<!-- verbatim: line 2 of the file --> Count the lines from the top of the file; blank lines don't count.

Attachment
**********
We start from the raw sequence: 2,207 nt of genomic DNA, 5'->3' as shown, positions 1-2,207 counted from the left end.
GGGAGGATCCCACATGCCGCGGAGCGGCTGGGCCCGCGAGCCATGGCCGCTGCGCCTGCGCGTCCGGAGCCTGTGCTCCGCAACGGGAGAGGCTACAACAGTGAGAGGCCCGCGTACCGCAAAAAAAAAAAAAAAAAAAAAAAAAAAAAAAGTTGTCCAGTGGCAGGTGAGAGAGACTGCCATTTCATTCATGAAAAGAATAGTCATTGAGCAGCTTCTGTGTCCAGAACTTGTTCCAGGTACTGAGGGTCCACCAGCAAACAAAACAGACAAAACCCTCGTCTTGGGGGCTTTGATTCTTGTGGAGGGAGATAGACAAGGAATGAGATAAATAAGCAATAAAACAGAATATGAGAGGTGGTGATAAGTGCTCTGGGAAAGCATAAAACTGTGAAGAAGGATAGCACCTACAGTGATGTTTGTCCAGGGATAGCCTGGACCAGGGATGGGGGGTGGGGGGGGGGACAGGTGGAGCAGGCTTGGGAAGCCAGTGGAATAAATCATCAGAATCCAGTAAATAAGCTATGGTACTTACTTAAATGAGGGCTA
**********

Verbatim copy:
GGGAGGATCCCACATGCCGCGGAGCGGCTGGGCCCGCGAGCCATGGCCGCTGCGCCTGCGCGTCCGGAGCCTGTGCTCCGCAACGGGAGAGGCTACAACAGTGAGAGGCCCGCGTACCGCAAAAAAAAAAAAAAAAAAAAAAAAAAAAAAAGTTGTCCAGTGGCAGGTGAGAGAGACTGCCATTTCATTCATGAAAAGAATAGTCATTGAGCAGCTTCTGTGTCCAGAACTTGTTCCAGGTACTGAGGGTCCACCAGCAAACAAAACAGACAAAACCCTCGTCTTGGGGGCTTTGATTCTTGTGGAGGGAGATAGACAAGGAATGAGATAAATAAGCAATAAAACAGAATATGAGAGGTGGTGATAAGTGCTCTGGGAAAGCATAAAACTGTGAAGAAGGATAGCACCTACAGTGATGTTTGTCCAGGGATAGCCTGGACCAGGGATGGGGGGTGGGGGGGGGGACAGGTGGAGCAGGCTTGGGAAGCCAGTGGAATAAATCATCAGAATCCAGTAAATAAGCTATGGTACTTACTTAAATGAGGGCTA